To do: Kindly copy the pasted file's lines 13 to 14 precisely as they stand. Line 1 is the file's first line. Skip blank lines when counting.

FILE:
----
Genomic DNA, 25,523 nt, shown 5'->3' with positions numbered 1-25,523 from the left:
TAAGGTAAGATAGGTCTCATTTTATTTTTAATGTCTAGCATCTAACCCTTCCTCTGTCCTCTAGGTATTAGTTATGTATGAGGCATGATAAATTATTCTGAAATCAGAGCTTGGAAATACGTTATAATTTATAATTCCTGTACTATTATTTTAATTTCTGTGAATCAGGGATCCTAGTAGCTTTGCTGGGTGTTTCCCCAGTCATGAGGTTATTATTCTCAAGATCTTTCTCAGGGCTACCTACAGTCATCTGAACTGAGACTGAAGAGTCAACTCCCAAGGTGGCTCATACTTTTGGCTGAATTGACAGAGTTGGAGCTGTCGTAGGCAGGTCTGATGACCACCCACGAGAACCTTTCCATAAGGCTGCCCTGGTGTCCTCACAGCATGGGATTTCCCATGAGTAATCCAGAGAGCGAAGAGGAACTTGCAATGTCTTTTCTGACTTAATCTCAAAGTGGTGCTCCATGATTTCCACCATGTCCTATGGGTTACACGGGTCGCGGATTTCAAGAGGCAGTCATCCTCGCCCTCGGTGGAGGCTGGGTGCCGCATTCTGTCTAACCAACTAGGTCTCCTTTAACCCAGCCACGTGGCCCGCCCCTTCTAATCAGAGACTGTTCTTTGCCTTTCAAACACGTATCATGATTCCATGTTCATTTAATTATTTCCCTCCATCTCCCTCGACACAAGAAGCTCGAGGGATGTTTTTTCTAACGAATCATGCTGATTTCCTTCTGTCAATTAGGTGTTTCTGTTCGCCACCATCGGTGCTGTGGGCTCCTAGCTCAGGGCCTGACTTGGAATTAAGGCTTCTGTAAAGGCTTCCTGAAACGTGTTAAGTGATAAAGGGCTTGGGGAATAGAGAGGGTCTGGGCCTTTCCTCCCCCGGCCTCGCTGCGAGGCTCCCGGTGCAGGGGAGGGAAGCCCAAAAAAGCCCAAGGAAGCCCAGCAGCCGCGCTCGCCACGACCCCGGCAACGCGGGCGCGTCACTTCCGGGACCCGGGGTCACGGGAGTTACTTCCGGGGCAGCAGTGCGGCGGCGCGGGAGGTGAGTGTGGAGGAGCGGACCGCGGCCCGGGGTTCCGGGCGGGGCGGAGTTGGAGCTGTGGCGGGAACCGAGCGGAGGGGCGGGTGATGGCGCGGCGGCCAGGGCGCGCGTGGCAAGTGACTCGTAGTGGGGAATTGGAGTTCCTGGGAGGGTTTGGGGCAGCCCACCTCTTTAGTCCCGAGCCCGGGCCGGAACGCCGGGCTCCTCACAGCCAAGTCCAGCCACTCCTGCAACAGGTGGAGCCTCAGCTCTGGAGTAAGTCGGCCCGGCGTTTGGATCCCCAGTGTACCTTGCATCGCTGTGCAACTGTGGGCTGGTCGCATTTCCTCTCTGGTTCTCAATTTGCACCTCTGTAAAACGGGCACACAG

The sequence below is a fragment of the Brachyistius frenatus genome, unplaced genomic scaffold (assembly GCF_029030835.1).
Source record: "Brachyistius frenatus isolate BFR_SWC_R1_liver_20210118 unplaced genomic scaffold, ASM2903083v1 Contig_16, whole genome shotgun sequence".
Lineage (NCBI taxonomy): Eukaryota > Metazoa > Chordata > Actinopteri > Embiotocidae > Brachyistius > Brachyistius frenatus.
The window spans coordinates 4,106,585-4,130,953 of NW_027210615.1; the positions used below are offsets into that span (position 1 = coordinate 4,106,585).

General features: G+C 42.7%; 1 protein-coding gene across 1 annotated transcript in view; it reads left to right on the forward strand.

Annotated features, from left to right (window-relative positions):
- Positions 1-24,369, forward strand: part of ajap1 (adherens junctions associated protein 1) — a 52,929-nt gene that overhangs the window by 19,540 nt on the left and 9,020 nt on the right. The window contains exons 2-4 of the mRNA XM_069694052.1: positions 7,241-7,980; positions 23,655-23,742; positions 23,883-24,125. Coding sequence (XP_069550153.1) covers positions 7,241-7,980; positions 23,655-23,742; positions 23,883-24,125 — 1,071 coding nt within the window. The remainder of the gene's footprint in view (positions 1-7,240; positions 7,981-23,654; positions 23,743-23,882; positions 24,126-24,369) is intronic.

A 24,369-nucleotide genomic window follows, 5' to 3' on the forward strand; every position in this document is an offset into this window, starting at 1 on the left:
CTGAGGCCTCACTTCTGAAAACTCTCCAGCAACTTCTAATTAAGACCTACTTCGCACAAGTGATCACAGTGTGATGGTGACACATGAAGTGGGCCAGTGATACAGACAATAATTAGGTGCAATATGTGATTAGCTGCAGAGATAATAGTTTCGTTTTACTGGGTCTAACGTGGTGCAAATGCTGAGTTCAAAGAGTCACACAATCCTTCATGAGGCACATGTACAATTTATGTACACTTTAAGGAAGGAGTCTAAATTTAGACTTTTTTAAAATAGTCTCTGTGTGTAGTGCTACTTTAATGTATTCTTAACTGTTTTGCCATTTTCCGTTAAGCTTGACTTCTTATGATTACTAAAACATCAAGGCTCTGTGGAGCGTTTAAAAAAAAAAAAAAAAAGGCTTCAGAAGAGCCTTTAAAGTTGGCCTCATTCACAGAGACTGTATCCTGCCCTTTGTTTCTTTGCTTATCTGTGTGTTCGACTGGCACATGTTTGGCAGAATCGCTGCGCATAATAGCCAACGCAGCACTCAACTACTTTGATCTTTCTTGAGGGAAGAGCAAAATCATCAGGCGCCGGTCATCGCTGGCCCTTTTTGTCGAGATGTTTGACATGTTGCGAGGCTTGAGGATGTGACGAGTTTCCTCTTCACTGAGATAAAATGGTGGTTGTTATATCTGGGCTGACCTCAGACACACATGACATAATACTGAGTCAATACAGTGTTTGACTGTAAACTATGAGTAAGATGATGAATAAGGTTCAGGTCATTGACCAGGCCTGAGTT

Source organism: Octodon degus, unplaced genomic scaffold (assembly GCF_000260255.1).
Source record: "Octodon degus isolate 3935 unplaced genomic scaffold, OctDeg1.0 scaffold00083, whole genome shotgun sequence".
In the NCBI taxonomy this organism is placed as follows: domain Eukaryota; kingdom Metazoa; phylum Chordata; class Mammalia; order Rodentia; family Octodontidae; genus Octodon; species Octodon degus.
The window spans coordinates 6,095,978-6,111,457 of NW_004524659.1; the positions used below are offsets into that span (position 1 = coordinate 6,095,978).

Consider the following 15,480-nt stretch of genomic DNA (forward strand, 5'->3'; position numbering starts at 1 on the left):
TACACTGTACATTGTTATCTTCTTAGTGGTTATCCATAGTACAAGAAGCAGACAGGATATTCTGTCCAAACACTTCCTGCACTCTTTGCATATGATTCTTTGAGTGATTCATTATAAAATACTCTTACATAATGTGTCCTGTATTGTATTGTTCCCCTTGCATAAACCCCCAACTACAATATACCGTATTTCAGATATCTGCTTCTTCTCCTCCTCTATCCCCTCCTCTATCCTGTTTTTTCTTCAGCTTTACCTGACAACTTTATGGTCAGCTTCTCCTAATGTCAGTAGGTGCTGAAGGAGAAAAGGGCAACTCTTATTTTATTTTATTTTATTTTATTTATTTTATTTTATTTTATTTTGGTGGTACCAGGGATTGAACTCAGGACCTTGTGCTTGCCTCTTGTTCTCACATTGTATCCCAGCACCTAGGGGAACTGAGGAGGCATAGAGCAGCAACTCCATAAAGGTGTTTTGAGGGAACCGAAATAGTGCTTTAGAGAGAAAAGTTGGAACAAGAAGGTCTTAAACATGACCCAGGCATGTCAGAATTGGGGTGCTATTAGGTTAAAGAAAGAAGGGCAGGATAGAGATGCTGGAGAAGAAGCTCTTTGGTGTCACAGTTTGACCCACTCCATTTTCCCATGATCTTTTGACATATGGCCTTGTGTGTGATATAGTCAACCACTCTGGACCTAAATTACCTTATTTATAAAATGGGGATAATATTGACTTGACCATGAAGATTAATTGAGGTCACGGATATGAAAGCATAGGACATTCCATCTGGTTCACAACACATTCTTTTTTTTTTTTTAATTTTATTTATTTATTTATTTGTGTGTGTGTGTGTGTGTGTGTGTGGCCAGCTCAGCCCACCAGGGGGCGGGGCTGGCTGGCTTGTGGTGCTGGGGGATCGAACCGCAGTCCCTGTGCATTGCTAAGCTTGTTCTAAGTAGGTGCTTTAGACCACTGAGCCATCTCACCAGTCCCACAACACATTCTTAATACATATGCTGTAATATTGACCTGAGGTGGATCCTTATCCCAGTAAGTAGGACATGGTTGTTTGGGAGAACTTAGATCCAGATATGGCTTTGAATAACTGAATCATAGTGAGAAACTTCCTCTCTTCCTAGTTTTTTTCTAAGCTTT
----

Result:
Source record: "Octodon degus isolate 3935 unplaced genomic scaffold, OctDeg1.0 scaffold00083, whole genome shotgun sequence".
In the NCBI taxonomy this organism is placed as follows: domain Eukaryota; kingdom Metazoa; phylum Chordata; class Mammalia; order Rodentia; family Octodontidae; genus Octodon; species Octodon degus.